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Its now 20 Republicans, 15 Democrats leaving the House
These are hectic days for political reporters. Not a week goes by these days without a Member of the House from either major party deciding to call it quits. Last weekend, Rep. John Linder of Georgia became the 20th Republican Member to announce he was not seeking re-election this fall. Like about all the House Republicans who are either stepping down or seeking another office, Linder represents a securely Republican district that in all likelihood will remain in GOP hands. (Of the 20 GOP-held seats that are open, in fact, only one — the Chicago-area seat of five-term Rep. and U.S. Senate nominee Mark Kirk — stands a good chance of flipping to the Democrats).
Yesterday, the most unusual exodus so far occurred when Rep. Eric Massa (D.-NY) announced he was not running again after only one term. Massa is a 20-year Navy veteran, a protégé of retired Gen. (and ’04 Democratic Presidential hopeful) Wesley Clark, and decidedly leftist Democrat who opposed the health care proposal that passed the House because it was not a single payer measure. Massa made his stunning announcement after being informed that the House Ethics Committee was looking at charges he had sexually harassed a male staffer.
“When someone makes a decision to leave Congress, everybody says everything,” the freshman lawmaker told reporters, “I have health issues, I’ll talk about it [later].” (Massa, who has denied the charges influenced his decision, suffers from non-Hodgkin’s lymphoma and was hospitalized in December).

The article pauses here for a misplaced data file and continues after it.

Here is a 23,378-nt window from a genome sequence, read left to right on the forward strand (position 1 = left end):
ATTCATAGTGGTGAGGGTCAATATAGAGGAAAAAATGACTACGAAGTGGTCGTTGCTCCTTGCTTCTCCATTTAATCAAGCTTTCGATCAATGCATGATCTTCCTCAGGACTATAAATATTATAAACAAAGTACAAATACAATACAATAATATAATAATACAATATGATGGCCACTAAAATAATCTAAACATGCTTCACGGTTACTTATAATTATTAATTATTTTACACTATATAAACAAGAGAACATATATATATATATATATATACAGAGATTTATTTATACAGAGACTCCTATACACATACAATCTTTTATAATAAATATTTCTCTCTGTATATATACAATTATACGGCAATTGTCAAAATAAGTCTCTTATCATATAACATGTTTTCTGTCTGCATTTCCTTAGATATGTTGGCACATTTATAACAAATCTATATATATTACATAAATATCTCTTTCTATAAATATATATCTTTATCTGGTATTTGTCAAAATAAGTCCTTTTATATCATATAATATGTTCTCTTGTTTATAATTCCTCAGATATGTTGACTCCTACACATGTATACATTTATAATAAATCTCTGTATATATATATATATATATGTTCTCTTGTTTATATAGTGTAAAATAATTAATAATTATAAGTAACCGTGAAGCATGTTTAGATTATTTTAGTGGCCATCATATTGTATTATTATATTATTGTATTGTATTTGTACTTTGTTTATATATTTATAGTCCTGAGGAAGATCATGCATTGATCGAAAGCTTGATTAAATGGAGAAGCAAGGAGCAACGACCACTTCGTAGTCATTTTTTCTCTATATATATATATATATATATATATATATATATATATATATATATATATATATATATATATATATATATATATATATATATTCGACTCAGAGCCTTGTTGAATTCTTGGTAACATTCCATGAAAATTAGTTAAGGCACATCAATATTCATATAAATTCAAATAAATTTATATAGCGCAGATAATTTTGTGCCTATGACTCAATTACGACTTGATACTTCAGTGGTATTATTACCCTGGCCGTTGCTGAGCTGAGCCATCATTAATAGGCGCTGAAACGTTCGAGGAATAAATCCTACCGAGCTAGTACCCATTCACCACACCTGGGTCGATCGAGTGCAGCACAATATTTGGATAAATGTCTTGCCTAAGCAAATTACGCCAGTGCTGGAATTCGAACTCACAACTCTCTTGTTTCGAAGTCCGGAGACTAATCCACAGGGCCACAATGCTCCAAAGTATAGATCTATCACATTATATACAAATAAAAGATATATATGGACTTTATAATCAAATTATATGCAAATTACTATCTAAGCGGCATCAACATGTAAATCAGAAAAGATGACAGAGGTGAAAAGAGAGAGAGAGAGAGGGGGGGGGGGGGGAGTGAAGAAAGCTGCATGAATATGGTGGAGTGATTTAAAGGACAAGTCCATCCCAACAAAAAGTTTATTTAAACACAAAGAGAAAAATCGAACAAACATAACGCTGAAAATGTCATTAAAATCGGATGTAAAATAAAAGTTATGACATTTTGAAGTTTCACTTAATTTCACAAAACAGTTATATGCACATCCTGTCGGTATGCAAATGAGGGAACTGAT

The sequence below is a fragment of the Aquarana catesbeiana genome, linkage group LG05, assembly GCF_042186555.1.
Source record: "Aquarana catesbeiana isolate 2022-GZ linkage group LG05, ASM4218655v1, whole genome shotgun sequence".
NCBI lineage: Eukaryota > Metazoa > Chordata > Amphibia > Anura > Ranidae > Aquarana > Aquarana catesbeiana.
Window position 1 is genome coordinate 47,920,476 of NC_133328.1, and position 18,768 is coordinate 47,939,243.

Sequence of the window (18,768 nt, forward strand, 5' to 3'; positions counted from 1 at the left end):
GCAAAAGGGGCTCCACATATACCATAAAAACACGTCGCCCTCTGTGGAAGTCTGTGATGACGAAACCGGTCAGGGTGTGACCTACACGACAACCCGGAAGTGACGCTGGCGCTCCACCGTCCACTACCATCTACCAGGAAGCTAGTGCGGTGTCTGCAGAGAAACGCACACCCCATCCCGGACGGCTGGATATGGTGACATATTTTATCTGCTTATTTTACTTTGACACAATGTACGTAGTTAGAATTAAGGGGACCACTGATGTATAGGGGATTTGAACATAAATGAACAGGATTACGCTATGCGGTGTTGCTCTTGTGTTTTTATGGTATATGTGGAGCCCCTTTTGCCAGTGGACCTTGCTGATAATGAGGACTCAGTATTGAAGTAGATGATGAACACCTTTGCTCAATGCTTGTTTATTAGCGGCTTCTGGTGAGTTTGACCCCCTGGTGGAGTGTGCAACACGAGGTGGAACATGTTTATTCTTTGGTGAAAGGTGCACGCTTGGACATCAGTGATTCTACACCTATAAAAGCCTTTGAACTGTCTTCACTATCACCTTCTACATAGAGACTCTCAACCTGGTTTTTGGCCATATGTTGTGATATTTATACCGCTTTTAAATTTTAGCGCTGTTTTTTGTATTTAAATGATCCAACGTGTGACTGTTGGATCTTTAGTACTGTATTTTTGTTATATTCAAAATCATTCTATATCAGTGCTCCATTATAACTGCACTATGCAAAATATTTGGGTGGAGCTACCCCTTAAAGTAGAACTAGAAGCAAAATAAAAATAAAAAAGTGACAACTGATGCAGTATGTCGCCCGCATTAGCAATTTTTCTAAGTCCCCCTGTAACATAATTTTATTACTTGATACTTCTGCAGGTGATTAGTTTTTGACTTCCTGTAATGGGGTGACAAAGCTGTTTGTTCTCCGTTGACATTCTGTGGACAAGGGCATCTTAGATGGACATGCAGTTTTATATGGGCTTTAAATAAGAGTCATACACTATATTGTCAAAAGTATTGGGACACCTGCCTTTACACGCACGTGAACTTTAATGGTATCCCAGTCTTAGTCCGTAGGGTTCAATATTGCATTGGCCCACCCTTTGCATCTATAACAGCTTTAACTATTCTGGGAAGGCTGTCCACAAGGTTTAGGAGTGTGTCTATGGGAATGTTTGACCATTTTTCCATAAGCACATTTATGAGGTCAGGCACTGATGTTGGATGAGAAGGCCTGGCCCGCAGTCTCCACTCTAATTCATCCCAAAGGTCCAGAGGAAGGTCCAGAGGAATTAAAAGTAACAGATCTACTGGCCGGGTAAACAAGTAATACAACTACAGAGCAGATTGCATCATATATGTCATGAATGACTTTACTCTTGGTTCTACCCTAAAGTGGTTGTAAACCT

Whatever the reason of this never-anticipated departure, Massa’s 29th District is one Democrats clearly fear will flip back to the Republican representation it had from 1986 until Massa’s upset election over GOP Rep. Randy Kuhl in ’08. Even before the incumbent said he wasn’t running, area Republicans had recruited Corning Mayor Tom Reed to take him on.
New York sources I talked to could not come up with a name for a heavyweight Democratic contender to run. In addition, Reed is sure to find himself with strong competition for nomination by the time of the July filing deadline (the primary is in September). Among the names mentioned to run are Monroe County Executive Maggie Brooks (who is also considered a possible lieutenant governor candidate), State Assembly Minority Leader Brian Kolb, and State Sen. Cathy Young, who is almost always characterized with adjectives such as “gorgeous,” “eloquent,” and “charismatic.”
“And you could not call any of those three ‘liberal,’ says historian David Pietrusza, who knows all things New York. This is significant because the district, which includes New York’s Southern Tier and is home to Corning Glass Works, has more often than not sent Republicans to Congress who are anything but conservative. From 1959 until he was appointed to the Senate in 1968, the district was held by liberal GOPer (and in his later years, anti-Vietnam War leader) Charles Goodell (father of NFL commissioner Roger Goodell). He was succeeded in the House by James Hastings, who was enough to Goodell’s right to get the Conservative Party ballot line. After ten years in Democratic hands, the district in 1986 went back to the GOP in the form of Rockefeller Republican Amo Houghton and, when he retired in ’04, it was won by Kuhl, a member of the moderate Republican Main Street Partnership.
The next congressman from the 29th is very likely to be a Republican and more conservative than his or her recent predecessors, a sign that, in Bob Dylan’s words, “the times they are a changing” — even among New York Republicans.